Obligatory Lists at the End of the year ~ Part 1

Well, it’s that time of the year again. (< the 14,583,766th time that phrase has been used in writing) The time of reflective thinking and list making is upon us. And like any gaming site worth its salt, it’s time I made some “best of” lists of my own. For Part 1, I will be looking back on the year of 2014. Since the majority of the games I played were from various years not including 2014, these lists are going to be more personal. Think a bit more blog, and bit less review site for this. Also, they don’t follow any preferential order. If I’m considering them to be in the list, they’re already preferred.

TOP 4 GAMES I PLAYED IN 2014, PRIOR TO WEBSITE’S START       As the title implies, I did play games this year prior to starting up this website. And since I don’t plan on doing full reviews for them, I figured I’d at least share my impressions on them in some way.

– Batman: Arkham Origins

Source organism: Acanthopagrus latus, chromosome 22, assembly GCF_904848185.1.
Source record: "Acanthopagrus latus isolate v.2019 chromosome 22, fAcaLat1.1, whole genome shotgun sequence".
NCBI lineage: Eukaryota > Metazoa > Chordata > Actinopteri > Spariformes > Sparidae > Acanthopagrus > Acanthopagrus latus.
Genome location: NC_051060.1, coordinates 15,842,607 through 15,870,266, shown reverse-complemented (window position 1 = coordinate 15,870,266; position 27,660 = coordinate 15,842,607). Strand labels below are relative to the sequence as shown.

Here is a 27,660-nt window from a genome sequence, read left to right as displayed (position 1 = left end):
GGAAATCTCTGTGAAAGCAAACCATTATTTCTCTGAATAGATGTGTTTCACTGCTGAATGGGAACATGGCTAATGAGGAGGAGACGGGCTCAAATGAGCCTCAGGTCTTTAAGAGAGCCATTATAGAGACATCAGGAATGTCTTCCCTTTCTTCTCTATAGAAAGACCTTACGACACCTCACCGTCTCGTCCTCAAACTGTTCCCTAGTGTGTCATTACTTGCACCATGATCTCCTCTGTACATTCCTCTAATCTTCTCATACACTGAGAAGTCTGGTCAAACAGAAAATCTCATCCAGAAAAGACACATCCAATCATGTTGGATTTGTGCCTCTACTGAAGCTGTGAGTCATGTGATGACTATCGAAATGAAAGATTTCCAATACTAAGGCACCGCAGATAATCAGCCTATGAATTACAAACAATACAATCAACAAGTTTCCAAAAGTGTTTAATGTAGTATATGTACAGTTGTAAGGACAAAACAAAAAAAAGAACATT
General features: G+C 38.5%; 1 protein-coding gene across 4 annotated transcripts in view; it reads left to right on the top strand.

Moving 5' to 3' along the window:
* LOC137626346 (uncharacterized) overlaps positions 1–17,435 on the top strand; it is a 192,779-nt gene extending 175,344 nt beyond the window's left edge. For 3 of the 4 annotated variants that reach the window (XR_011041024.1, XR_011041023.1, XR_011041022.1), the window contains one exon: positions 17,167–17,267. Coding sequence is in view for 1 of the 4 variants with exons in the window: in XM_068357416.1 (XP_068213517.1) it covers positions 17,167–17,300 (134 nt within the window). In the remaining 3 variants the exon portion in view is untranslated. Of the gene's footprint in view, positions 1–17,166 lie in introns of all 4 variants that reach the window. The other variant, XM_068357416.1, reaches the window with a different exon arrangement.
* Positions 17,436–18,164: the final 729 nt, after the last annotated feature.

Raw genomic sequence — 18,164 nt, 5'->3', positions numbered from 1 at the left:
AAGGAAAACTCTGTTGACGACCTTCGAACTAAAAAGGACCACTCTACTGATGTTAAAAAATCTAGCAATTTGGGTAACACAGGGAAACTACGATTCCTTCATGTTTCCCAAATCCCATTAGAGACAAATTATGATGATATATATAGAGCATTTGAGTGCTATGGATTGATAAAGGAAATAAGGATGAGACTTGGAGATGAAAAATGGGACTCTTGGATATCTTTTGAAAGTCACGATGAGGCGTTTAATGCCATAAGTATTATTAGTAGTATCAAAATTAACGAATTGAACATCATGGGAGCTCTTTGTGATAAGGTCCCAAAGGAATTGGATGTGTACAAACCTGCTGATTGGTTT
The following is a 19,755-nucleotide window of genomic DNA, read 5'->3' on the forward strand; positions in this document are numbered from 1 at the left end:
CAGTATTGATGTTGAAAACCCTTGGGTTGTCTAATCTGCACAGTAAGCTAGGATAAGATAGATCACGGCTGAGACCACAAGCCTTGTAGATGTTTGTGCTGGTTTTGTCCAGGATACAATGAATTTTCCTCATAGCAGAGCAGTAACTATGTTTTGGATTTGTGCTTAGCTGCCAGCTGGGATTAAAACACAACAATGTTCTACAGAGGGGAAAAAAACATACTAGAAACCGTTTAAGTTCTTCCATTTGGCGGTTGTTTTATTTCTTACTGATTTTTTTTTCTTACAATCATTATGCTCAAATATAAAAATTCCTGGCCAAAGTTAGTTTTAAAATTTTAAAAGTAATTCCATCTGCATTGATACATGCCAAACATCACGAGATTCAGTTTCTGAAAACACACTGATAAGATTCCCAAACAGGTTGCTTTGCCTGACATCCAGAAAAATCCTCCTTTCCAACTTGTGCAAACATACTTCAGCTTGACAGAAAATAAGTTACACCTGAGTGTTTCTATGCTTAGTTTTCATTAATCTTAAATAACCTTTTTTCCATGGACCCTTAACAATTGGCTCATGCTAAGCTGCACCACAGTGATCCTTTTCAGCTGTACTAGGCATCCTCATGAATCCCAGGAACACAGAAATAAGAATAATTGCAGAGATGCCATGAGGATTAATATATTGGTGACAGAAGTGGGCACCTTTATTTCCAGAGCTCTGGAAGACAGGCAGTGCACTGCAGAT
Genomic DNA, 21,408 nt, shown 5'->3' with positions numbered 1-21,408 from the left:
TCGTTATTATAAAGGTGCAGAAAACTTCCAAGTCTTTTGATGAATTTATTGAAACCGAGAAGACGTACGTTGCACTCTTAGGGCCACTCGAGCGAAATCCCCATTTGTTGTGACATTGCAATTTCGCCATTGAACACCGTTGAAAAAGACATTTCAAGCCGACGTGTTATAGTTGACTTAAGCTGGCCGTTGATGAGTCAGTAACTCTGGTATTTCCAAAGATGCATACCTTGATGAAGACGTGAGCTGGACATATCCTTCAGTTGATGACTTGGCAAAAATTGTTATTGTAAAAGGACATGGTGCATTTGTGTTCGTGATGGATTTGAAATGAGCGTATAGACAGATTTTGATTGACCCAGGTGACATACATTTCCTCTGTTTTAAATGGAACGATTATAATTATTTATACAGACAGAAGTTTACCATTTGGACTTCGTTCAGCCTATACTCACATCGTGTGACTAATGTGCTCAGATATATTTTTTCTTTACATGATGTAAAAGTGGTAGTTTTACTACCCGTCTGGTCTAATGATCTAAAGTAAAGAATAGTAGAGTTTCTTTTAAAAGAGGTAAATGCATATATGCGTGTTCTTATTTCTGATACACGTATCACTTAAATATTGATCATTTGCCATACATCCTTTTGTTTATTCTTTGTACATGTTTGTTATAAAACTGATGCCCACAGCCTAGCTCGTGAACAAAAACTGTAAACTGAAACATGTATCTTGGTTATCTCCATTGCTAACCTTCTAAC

I’m in the minority when it comes to the Batman games. It seems like the generally accepted truth amongst those who’ve played them is that Arkham Origins is a weaker game than Arkham City. I beg to differ. I was turned off from City for 3 reasons. For starters, the premise is absolutely ludicrous. Am I really supposed to believe that the DC doppelganger of New York seriously just portioned off a section of their city in order to make the comic book version of Escape From New York? I mean, if you’re going to rip off illogical, implausible, wouldn’t-happen-in-a-million-years ideas from 3rd graders, at least don’t be so serious about it too. Segueing to problem 2: Joker’s death. In what was probably the easiest “twist” ever written, the attempt to be edgy just ended up feeling lazy to me. Plus, we all know Joker dies in The Dark Knight Returns, so this story has already been told before anyway. Finally, and most glaringly, the Catwoman content was the first time single player content was given the Online Pass treatment. I don’t support the business practice of cutting content in order to “fight” second hand purchases. All it does is hurt the consumer and identify miserly companies. Origins didn’t have these problems, and was welcomed with open arms because of it. It also didn’t hurt that it looks and plays damn good. And, after playing Arkham Asylum again recently (review coming soon), I’m willing to say it’s the best Batman game so far. How edgy of me.